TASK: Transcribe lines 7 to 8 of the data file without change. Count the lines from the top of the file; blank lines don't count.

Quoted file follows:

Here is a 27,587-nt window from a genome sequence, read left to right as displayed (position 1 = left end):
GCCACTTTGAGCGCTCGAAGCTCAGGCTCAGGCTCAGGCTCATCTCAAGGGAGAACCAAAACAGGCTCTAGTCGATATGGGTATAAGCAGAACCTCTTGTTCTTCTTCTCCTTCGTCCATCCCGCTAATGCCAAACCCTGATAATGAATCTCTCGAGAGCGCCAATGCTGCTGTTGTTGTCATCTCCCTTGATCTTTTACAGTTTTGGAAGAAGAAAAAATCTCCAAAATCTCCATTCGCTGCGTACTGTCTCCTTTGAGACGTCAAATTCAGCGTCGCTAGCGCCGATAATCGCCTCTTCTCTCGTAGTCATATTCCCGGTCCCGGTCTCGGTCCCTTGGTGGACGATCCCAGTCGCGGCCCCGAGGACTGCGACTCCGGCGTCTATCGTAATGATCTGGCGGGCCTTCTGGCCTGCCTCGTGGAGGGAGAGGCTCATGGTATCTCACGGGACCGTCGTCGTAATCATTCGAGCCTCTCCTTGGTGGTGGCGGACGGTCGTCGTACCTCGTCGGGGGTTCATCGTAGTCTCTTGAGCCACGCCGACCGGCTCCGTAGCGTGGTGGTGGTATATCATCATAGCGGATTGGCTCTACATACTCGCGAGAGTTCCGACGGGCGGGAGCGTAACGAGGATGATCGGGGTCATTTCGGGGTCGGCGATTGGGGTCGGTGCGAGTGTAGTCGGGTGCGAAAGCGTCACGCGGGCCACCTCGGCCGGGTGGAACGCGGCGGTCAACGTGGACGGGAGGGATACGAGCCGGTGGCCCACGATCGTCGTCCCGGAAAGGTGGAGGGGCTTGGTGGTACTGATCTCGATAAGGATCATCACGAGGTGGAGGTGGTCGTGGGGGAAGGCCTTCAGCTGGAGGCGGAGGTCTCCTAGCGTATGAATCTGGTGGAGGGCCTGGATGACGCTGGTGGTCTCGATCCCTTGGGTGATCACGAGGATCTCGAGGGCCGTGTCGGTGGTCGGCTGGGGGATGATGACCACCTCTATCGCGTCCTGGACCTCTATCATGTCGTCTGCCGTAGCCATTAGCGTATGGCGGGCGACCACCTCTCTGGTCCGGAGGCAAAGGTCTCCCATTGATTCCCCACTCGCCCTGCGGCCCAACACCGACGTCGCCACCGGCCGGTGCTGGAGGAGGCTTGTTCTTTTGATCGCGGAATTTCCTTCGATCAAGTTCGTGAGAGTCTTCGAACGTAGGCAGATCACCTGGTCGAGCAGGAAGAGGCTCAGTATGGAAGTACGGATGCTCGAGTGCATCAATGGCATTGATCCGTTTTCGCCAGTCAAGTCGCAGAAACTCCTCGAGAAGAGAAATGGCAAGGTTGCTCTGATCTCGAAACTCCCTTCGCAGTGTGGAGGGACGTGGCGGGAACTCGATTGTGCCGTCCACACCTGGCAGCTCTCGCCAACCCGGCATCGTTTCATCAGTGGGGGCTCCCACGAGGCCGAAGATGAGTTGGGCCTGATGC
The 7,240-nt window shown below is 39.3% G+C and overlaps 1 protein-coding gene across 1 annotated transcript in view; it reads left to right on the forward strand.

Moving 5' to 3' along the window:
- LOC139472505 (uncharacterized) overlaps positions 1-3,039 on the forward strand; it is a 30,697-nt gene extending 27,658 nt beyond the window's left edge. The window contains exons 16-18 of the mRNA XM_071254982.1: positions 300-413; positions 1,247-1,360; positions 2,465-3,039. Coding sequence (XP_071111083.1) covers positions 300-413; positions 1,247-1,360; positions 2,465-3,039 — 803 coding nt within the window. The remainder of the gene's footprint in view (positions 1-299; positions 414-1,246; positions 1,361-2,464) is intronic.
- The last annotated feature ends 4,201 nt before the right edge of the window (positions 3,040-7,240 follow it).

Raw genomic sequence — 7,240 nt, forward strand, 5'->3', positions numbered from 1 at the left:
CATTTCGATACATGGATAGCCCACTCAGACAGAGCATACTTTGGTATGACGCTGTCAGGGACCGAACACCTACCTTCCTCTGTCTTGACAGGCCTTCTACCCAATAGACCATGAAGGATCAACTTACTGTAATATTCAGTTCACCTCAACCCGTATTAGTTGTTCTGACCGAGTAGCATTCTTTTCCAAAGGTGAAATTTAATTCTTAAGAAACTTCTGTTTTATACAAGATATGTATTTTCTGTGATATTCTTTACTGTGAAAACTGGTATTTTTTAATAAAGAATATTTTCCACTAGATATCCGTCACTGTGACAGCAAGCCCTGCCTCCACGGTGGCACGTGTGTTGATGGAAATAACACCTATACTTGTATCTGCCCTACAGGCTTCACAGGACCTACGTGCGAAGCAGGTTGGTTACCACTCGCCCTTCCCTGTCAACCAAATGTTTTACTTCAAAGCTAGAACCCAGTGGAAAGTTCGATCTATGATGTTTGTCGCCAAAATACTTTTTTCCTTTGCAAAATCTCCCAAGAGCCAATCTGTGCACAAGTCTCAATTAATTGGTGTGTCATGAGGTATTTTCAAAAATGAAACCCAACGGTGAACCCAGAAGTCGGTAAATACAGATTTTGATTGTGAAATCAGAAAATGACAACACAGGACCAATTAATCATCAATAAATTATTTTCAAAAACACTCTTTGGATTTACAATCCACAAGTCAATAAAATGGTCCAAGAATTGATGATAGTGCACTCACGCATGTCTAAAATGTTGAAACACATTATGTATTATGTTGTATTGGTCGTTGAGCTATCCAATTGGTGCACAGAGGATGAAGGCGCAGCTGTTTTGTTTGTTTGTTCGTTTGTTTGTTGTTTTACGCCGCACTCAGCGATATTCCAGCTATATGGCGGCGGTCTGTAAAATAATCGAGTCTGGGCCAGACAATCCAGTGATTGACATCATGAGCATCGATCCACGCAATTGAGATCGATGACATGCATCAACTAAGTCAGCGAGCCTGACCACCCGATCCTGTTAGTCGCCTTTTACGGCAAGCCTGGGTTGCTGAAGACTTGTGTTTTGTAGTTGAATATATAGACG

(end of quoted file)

Raw genomic sequence — 7,240 nt, forward strand, 5'->3', positions numbered from 1 at the left:
CATTTCGATACATGGATAGCCCACTCAGACAGAGCATACTTTGGTATGACGCTGTCAGGGACCGAACACCTACCTTCCTCTGTCTTGACAGGCCTTCTACCCAATAGACCATGAAGGATCAACTTACTGTAATATTCAGTTCACCTCAACCCGTATTAGTTGTTCTGACCGAGTAGCATTCTTTTCCAAAGGTGAAATTTAATTCTTAAGAAACTTCTGTTTTATACAAGATATGTATTTTCTGTGATATTCTTTACTGTGAAAACTGGTATTTTTTAATAAAGAATATTTTCCACTAGATATCCGTCACTGTGACAGCAAGCCCTGCCTCCACGGTGGCACGTGTGTTGATGGAAATAACACCTATACTTGTATCTGCCCTACAGGCTTCACAGGACCTACGTGCGAAGCAGGTTGGTTACCACTCGCCCTTCCCTGTCAACCAAATGTTTTACTTCAAAGCTAGAACCCAGTGGAAAGTTCGATCTATGATGTTTGTCGCCAAAATACTTTTTTCCTTTGCAAAATCTCCCAAGAGCCAATCTGTGCACAAGTCTCAATTAATTGGTGTGTCATGAGGTATTTTCAAAAATGAAACCCAACGGTGAACCCAGAAGTCGGTAAATACAGATTTTGATTGTGAAATCAGAAAATGACAACACAGGACCAATTAATCATCAATAAATTATTTTCAAAAACACTCTTTGGATTTACAATCCACAAGTCAATAAAATGGTCCAAGAATTGATGATAGTGCACTCACGCATGTCTAAAATGTTGAAACACATTATGTATTATGTTGTATTGGTCGTTGAGCTATCCAATTGGTGCACAGAGGATGAAGGCGCAGCTGTTTTGTTTGTTTGTTCGTTTGTTTGTTGTTTTACGCCGCACTCAGCGATATTCCAGCTATATGGCGGCGGTCTGTAAAATAATCGAGTCTGGGCCAGACAATCCAGTGATTGACATCATGAGCATCGATCCACGCAATTGAGATCGATGACATGCATCAACTAAGTCAGCGAGCCTGACCACCCGATCCTGTTAGTCGCCTTTTACGGCAAGCCTGGGTTGCTGAAGACTTGTGTTTTGTAGTTGAATATATAGACG